This is quite different than the last record I heard by Bob. I don't remember if he had a posse with him last time, but The Bare Bones this time is one of those me, myself and I sort of deals. Bob plays and sings all the parts and probably operated the tape machine too. Some of the songs are filled out a bit, but most are stripped to the primer coat meanderings through Bob's twisted mind with nothing but his agitated voice, squeaky harp and tortured guitar to guide you. Various levels of tape hiss inform the listener that one song is ending and a new one is starting. Bob's obsessions include Zombies and walking bones. Fifteen tracks of dirty experimental blues rambling including two versions of a number called "Boom Boom a Zoom Zoom." Primal stuff. (Green Cookie Records - www.greencookie.gr)

VARIOUS ARTISTS
Don't Press Your Luck - CD
Every town should have had a Doc Cavalier back in the sixties. I know there are plenty of comps by local '60s teen combos from every corner of the globe, but there could have been even more if the adults of the day had leant some support. The good doctor had a thriving practice pulling rotten teeth, drilling rancid crud out of molars and poking his nose around in halitosis infected mouths. Why he would give up such nirvana to mess about in a recording studio with a bunch of guitar toting kids is any one's guess. He did, though, and thanks to that decision this package is brimming with some of the highest quality fuzz monsters around. Rather than settle for substandard recordings of tinny three chord punk, Doc Cavalier strived to give his young protégés the chance to work through their ideas, experiment with various studio techniques and turn out some truly memorable music. There is an edge found throughout, but The Shags, Bram Rigg Set, George's Boys, The Lively Ones, Uranus and The Five Moons, The Wildweeds, The Bearies and Fourth Ryke created fiery works of art that any radio station could play without feeling like they were doing the local kids a favor. Groovy, baby! (Sundazed Music - www.sundazed.com)

VARIOUS ARTISTS
"Theme Time Radio Hour with Your Host Bob Dylan" - CD
Wow, there's a whole bunch of great music on this two CD set! I have never heard Bob's show, but I got all excited when I heard about this project. I was a bit disappointed when I discovered that Bob's intros are not part of this collection. Of course, I would probably go crazy listening to the CD to hear the music a third or fourth time through when I realized I had to sit through the same intros from here on out. I guess it would be cool if CDs were more like DVDs and I could choose to hear the songs with or without the witticisms. Oh well. Bob has been into good music from the time he was just a wee lad and he has managed to expose himself to a world of songs that your casual listener would not necessarily be aware of. Al Dexter and His Troopers, Patrice Holloway, George Zimmerman & The Thrills (with The Bubber Cyphers Band) and Patsy Raye & The Beatniks are just a few of the obscure groups represented. There's also music by The White Stripes, Aretha Franklin, The Clash and various other household names. Bob chose songs for his shows that fit the theme (drink, food, guns or shoes, for example) and appealed to his sense of what makes for good songs. 50 songs from 75 years. This is a wonderful way to expand your own musical universe. (Ace Records - www.acerecords.com)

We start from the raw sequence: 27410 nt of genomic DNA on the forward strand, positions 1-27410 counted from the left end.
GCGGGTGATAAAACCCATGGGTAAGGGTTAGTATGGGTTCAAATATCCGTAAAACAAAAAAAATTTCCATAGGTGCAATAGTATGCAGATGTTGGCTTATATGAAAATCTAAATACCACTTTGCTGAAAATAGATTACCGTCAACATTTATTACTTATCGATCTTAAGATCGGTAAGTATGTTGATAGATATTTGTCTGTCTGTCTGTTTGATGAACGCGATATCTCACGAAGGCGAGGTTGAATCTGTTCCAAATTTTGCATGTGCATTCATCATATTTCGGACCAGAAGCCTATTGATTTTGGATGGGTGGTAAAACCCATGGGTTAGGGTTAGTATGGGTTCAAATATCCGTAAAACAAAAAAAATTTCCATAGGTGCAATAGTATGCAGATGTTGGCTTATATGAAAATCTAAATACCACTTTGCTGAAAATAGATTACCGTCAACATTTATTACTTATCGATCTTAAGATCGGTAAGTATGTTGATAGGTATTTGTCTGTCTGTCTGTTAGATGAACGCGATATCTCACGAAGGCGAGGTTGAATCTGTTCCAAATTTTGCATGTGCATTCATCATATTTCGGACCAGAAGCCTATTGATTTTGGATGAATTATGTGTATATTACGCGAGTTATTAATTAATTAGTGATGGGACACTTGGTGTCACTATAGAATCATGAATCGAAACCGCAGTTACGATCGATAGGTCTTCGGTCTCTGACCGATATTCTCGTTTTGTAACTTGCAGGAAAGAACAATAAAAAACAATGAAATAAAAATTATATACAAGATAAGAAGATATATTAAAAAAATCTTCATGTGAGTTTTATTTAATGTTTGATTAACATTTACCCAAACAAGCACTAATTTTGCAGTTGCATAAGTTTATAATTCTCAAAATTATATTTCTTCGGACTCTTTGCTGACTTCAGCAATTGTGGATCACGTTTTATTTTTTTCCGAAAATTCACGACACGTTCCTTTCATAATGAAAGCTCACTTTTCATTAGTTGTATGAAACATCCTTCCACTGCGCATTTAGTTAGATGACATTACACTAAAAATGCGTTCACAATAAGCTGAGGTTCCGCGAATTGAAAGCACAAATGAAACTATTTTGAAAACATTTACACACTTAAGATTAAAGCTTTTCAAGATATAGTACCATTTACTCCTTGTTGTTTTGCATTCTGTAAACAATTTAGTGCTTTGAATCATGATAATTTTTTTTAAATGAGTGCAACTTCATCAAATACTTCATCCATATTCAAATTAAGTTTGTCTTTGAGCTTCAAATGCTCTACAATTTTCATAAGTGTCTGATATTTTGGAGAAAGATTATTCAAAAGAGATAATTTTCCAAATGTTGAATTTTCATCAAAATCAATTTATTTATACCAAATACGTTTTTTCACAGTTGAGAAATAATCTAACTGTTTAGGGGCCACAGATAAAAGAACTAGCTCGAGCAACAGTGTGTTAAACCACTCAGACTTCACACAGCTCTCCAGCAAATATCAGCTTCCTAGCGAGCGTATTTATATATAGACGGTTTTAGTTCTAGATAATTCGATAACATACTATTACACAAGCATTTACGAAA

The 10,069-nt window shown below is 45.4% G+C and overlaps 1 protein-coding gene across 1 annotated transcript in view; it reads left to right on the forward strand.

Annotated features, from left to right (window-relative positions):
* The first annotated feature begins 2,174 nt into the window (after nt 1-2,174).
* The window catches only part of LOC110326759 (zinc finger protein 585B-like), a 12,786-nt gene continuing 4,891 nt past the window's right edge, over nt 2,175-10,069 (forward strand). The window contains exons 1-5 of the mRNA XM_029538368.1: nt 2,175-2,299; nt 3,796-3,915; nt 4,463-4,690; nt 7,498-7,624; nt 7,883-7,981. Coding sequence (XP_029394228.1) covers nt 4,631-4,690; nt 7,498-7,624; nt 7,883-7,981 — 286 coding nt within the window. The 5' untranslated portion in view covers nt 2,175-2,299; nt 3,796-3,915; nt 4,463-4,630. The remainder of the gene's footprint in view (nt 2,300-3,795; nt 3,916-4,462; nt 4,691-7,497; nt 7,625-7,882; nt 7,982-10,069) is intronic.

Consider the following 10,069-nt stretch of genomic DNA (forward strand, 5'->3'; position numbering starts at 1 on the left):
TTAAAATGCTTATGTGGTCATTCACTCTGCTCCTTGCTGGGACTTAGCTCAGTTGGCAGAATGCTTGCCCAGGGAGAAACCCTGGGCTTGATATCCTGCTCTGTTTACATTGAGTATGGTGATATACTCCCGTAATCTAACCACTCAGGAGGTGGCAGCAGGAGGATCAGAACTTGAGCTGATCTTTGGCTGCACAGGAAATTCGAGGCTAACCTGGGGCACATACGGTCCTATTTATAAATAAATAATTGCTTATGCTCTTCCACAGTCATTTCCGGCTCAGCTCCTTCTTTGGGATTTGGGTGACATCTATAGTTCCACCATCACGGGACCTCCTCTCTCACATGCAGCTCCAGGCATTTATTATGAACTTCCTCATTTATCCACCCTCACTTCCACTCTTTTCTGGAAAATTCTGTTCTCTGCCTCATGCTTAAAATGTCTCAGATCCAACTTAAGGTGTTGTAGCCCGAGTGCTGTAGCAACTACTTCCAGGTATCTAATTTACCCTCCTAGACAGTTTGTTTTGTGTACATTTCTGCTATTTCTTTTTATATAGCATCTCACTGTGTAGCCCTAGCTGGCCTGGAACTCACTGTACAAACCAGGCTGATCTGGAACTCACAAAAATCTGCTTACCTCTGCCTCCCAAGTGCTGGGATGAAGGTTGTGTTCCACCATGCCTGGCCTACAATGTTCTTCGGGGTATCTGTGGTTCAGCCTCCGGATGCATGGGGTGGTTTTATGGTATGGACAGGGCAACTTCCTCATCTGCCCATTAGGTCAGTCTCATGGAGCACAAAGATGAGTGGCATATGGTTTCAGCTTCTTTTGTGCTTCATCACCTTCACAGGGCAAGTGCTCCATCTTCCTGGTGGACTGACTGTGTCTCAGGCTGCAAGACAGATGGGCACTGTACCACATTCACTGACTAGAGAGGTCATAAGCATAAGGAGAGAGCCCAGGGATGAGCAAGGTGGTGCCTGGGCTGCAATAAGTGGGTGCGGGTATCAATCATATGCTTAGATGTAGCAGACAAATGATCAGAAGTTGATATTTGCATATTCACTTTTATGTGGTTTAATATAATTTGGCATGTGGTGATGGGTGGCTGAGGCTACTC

LOS YORKS
El Viaje: 1966 - 1974 - CD
Los Yorks hailed from Lima, Peru. While most of us Anglos were completely unaware of what our Spanish-speaking rock brethren were up to, some of the bands had a huge impact on the locals. Los Yorks was that kind of group. Their powerful stage show and strong material was so compelling that the kids referred to their general vibe as "rhythm sickness." The group was so popular they had their own TV show in which they camped it up and played their tunes, which were hits with the Peruvian kids. They owed a lot of their thundering sound to bands like The Yardbirds, The Stones and The Animals, but they also wrote a lot of their own material. This 21-track collection is a testament to the glorious fuzz drenched music that had the whole world in its grip at one point. There is a song here called "Pronto Un Doctor," a jazzy pop romp that is worth the price of admission alone. But there are 20 other raw ravers and cheesy covers to groove to. Don't be dorks; dig Los Yorks!!! (Munster Records - www.munster-records.com)